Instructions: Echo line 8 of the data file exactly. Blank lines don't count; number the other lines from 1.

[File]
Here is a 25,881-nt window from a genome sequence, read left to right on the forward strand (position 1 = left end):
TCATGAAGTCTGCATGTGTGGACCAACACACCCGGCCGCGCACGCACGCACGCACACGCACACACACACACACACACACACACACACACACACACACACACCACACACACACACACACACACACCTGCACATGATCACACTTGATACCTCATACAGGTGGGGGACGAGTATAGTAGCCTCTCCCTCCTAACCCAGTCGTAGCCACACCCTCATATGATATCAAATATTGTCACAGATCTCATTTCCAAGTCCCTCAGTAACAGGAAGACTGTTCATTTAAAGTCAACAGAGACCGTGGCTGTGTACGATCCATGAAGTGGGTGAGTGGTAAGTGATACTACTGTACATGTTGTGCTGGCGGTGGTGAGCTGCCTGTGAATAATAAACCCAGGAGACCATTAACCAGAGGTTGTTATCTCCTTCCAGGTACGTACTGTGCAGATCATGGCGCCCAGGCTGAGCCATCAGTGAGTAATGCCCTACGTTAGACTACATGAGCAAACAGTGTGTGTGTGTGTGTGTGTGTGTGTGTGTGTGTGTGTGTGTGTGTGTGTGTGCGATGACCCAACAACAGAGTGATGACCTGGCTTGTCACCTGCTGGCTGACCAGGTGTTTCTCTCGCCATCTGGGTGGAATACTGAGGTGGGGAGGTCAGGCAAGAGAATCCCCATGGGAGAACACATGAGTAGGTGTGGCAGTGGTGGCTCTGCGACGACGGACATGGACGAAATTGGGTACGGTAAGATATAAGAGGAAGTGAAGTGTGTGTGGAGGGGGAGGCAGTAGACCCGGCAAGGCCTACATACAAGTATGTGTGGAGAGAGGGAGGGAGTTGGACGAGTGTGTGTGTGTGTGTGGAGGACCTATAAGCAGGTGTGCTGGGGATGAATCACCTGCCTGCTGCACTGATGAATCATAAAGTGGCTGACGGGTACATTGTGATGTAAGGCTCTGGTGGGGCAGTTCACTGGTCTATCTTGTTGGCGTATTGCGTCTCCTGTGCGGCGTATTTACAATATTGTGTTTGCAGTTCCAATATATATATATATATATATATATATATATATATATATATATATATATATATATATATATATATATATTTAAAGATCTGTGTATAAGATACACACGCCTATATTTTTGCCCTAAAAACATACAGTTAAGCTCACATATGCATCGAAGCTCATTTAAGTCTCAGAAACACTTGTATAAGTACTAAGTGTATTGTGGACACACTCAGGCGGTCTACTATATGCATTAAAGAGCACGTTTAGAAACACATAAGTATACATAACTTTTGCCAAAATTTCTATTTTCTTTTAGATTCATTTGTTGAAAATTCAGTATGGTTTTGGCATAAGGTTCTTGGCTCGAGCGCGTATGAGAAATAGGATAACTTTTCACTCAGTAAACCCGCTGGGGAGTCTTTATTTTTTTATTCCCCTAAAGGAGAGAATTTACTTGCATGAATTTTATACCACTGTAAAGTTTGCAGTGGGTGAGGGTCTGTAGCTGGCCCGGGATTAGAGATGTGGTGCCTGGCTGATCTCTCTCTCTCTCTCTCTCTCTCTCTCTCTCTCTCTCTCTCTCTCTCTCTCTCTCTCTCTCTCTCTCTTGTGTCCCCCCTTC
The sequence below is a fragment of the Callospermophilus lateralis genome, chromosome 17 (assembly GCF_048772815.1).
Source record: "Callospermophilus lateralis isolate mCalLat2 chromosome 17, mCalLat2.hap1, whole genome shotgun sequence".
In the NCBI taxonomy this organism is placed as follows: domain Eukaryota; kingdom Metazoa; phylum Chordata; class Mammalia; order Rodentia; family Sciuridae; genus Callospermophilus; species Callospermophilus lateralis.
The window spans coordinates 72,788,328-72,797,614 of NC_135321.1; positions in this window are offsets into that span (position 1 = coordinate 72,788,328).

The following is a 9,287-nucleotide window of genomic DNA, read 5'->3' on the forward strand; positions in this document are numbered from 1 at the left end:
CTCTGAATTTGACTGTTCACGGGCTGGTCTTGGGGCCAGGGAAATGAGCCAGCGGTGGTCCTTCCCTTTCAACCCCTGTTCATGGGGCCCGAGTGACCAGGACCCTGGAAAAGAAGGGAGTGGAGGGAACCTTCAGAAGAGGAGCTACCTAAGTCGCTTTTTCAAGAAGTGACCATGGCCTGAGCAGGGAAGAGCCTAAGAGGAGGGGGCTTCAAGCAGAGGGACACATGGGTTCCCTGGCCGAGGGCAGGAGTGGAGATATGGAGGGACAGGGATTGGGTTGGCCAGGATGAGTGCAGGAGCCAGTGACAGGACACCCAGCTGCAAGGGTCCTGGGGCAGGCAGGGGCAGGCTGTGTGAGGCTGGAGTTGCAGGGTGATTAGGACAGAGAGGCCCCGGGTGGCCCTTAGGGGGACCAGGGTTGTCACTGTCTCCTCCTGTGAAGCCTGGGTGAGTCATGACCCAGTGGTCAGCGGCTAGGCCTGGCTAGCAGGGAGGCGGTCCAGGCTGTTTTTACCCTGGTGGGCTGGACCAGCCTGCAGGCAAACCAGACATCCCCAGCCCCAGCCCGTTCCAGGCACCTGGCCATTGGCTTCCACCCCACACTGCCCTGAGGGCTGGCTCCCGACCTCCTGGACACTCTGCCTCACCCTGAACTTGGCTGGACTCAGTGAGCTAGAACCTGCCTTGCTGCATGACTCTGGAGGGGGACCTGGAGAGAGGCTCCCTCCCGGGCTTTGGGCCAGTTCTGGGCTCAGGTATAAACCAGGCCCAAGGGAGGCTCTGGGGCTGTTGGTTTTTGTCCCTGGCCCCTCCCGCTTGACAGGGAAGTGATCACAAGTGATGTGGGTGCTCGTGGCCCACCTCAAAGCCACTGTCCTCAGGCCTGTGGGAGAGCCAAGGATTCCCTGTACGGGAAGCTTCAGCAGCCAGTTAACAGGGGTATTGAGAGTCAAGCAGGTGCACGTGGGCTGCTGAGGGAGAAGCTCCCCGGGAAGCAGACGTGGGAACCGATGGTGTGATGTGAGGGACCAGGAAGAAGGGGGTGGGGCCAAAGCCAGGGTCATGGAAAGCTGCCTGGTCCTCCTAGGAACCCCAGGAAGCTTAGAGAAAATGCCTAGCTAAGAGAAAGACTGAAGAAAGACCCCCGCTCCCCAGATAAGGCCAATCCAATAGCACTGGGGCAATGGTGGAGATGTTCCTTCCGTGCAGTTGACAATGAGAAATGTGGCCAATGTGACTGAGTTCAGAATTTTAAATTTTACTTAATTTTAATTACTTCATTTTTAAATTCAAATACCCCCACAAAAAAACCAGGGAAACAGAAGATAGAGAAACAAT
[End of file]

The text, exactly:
CTCTGAATTTGACTGTTCACGGGCTGGTCTTGGGGCCAGGGAAATGAGCCAGCGGTGGTCCTTCCCTTTCAACCCCTGTTCATGGGGCCCGAGTGACCAGGACCCTGGAAAAGAAGGGAGTGGAGGGAACCTTCAGAAGAGGAGCTACCTAAGTCGCTTTTTCAAGAAGTGACCATGGCCTGAGCAGGGAAGAGCCTAAGAGGAGGGGGCTTCAAGCAGAGGGACACATGGGTTCCCTGGCCGAGGGCAGGAGTGGAGATATGGAGGGACAGGGATTGGGTTGGCCAGGATGAGTGCAGGAGCCAGTGACAGGACACCCAGCTGCAAGGGTCCTGGGGCAGGCAGGGGCAGGCTGTGTGAGGCTGGAGTTGCAGGGTGATTAGGACAGAGAGGCCCCGGGTGGCCCTTAGGGGGACCAGGGTTGTCACTGTCTCCTCCTGTGAAGCCTGGGTGAGTCATGACCCAGTGGTCAGCGGCTAGGCCTGGCTAGCAGGGAGGCGGTCCAGGCTGTTTTTACCCTGGTGGGCTGGACCAGCCTGCAGGCAAACCAGACATCCCCAGCCCCAGCCCGTTCCAGGCACCTGGCCATTGGCTTCCACCCCACACTGCCCTGAGGGCTGGCTCCCGACCTCCTGGACACTCTGCCTCACCCTGAACTTGGCTGGACTCAGTGAGCTAGAACCTGCCTTGCTGCATGACTCTGGAGGGGGACCTGGAGAGAGGCTCCCTCCCGGGCTTTGGGCCAGTTCTGGGCTCAGGTATAAACCAGGCCCAAGGGAGGCTCTGGGGCTGTTGGTTTTTGTCCCTGGCCCCTCCCGCTTGACAGGGAAGTGATCACAAGTGATGTGGGTGCTCGTGGCCCACCTCAAAGCCACTGTCCTCAGGCCTGTGGGAGAGCCAAGGATTCCCTGTACGGGAAGCTTCAGCAGCCAGTTAACAGGGGTATTGAGAGTCAAGCAGGTGCACGTGGGCTGCTGAGGGAGAAGCTCCCCGGGAAGCAGACGTGGGAACCGATGGTGTGATGTGAGGGACCAGGAAGAAGGGGGTGGGGCCAAAGCCAGGGTCATGGAAAGCTGCCTGGTCCTCCTAGGAACCCCAGGAAGCTTAGAGAAAATGCCTAGCTAAGAGAAAGACTGAAGAAAGACCCCCGCTCCCCAGATAAGGCCAATCCAATAGCACTGGGGCAATGGTGGAGATGTTCCTTCCGTGCAGTTGACAATGAGAAATGTGGCCAATGTGACTGAGTTCAGAATTTTAAATTTTACTTAATTTTAATTACTTCATTTTTAAATTCAAATACCCCCACAAAAAAACCAGGGAAACAGAAGATAGAGAAACAAT